Base Wallahs: Story of the units of the base organisation, NZEF IP
Chapter Four — Records Section
One of the few things on which all soldiers can be induced to agree is the irksomeness of the 'paper war.' That it is an evil they will all admit, but they will not always so readily concede that it is a necessary evil. However, be that as it may, it is a notorious fact that there is very little a soldier can do, or have done to him, without someone, somewhere, filling in a form about it.
To deal with the multitudes of forms and records concerning New Zealand troops in the Pacific the Records Office, in an embryo form, came into being in November 1940, when a staff under the command of Lieutenant G. A. R. Johnstone, sailed for Fiji as records office of the original 8th Brigade Group. The establishment of New Zealand troops in Fiji had just been embarked upon and for some weeks accommodation and working arrangements were rather makeshift, the office being established in the Government Buildings basement (bearing a marked resemblance to the humble fowlhouse) in Suva, while the staff lived at the Fijian camp at Nasese, some two miles out, and later in the Boys' Grammar School. In January 1941 the Group HQ camp at Tamavua was completed and the office settled down in comparatively permanent living and working quarters in which, despite a serious attempt at dislodgment by a hurricane shortly after the move, it remained until returning to New Zealand in July 1942.
The period in New Zealand from July to December 1942 was one of considerable difficulty and activity. The movement from Fiji, the reorganisation of the division, and simultaneous inward and outward movements of troops on a large scale occasioned a great deal of work, and despite a considerable increase of staff page 28by 'borrowing,' and the magnificent assistance rendered by the local woman's volunteer service at Hamilton, a great deal of midnight oil was burnt before the records were brought into a satisfactory state. Those who were on the staff at that time will long remember that hectic period.
Borrowed staff worked in scattered borrowed premises; a move of the whole box and dice from Papakura to Hamilton, with disconcerting complication; weeks on end of work through Saturdays and Sundays and until midnight on week days; embarkation rolls and files constantly demanding urgent attention; frantic wires to and from all areas asking for the whereabouts of men and files—all these would have been enough to daunt a less stout-hearted team. On this was piled—in the earliest stages at least—the crowning humiliation for a records office, of having to tell the very 'Highest Quarters' that we did not know whether men for whom enquiry was made were in the division or not, or where they might be found. Fortunately, however, this desperate stage of our difficulties did not last very long, and by the time the main body of the division embarked for New Caledonia at the end of December 1942 the situation was well in hand. Meantime advanced parties of the office had left for New Caledonia and, in view of the increasing work, staff, and responsibilities, Second-Lieutenant Hayward was commissioned and assumed charge at the New Zealand end, bringing to New Caledonia the remaining staff and equipment with the main body of the division.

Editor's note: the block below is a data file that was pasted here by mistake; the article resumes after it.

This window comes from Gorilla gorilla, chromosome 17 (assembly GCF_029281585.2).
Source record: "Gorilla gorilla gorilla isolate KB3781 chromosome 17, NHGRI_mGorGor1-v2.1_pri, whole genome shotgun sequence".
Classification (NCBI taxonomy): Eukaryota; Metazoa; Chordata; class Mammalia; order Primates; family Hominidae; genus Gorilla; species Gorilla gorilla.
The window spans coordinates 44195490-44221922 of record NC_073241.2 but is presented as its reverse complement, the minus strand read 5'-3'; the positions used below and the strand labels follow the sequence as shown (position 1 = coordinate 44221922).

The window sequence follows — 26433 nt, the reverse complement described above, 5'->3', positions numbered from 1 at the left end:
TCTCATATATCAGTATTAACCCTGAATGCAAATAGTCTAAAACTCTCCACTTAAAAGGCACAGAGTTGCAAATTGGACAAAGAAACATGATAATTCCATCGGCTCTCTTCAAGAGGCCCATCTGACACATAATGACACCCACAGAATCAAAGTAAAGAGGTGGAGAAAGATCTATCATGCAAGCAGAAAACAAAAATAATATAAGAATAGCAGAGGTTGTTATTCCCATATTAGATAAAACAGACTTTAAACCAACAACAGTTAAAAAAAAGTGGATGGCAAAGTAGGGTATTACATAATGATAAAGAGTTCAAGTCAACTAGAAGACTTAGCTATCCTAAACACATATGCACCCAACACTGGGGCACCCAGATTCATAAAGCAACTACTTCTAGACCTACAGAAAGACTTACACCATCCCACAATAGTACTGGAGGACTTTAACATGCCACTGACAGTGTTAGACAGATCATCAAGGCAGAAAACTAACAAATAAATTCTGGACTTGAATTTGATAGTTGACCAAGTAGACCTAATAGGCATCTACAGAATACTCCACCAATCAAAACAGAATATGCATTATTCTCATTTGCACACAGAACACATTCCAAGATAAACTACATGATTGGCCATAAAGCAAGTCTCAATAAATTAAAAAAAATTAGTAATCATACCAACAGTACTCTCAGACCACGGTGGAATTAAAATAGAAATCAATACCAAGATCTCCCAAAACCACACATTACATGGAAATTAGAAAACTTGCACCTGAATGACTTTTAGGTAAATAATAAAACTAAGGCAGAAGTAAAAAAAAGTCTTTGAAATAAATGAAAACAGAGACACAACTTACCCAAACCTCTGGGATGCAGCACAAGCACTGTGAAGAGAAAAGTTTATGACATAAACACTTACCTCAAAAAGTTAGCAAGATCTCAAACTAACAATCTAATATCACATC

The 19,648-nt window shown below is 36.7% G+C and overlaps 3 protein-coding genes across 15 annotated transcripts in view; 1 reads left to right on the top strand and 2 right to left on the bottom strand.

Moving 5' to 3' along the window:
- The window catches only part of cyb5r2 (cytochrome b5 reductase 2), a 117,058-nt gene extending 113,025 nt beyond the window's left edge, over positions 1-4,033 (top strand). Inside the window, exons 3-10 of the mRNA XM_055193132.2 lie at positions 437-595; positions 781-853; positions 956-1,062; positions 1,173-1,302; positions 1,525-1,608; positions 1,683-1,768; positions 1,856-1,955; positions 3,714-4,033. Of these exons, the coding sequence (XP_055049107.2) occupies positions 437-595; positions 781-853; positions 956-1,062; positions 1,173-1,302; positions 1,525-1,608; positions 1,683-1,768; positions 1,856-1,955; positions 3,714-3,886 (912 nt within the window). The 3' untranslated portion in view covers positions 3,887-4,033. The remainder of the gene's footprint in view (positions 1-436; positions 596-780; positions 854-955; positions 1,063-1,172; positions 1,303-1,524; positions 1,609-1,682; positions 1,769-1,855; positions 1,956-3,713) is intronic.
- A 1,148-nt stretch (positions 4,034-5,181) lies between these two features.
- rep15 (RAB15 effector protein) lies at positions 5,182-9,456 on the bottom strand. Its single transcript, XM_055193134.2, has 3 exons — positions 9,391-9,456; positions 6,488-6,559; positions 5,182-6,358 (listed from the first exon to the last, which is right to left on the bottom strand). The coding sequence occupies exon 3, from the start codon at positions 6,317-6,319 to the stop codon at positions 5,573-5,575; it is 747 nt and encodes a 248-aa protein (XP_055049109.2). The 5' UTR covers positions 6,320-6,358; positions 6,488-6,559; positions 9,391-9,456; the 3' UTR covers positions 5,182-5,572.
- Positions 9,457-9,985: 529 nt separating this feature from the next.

This was our first experience—indeed probably the first in the New Zealand Army—of a records staff and its records closing down with the departure of the troops with whom it dealt and proceeding en bloc, with its records, simultaneously with the troops. In such circumstances the preparation and running amendment of embarkation rolls (with corresponding re-arrangement of files) and the movement of personnel and equipment as a going concern, while at the same time maintaining the essentials of normal service, is a problem of some magnitude. There were very long hours and much hard work. A number of army regulations pertaining to movements may have been slightly bent; the staff's Christmas dinner was sacrificed to the good cause, but the job was done with no material hitches and, we believe, with the minimum of headaches for the New Zealand authorities responsible for the 'washing up.'page 29
Meantime the advanced party in New Caledonia was operating in temporary quarters in Nouméa, working in a dilapidated shop in the town and living on an old cemetery in the 'Red Light' quarter of the suburbs. Life in Nouméa had its disadvantages, but it was never devoid of interest and moments of excitement, both official and otherwise, effectively prevented boredom. After a few weeks in the Paris of the Pacific, however, authority said 'move' and the advanced party and its equipment set out in five trucks on the long, dusty, bumpy road to Bourail, where Records, Pay, and DAG's office shared the tenancy of the Town Hall which, supplemented by tents, accommodated the complete office and staff when the remainder arrived. Here we carried on for some weeks; ploughing through the great volume of work attendant on the arrival of the troops, and finding time, after much discussion and argument of hypothetical cases, to introduce the system of war accounting for personnel.
The hotel de vllle, however, was some distance from our living quarters, no artificial lighting was provided, and there were other drawbacks, so we were not sorry in February 1943 to move to more permanent quarters in the base camp at Bourail racecourse. Here we worked for some five months in eight large IP tents with earth floors and conditions which were initially very primitive, However, these gradually improved with the provision of electric lighting, paths, and other amenities until in July we occupied our permanent working quarters, comprising a large fire-proof hut, a native style grass hut, a wooden sectional hut, and a small hut for the storage of effects. As this move coincided approximately with the forward move of the division, and the greatest development of the office in scope and size, it may be appropriate at this stage to review our work and organisation.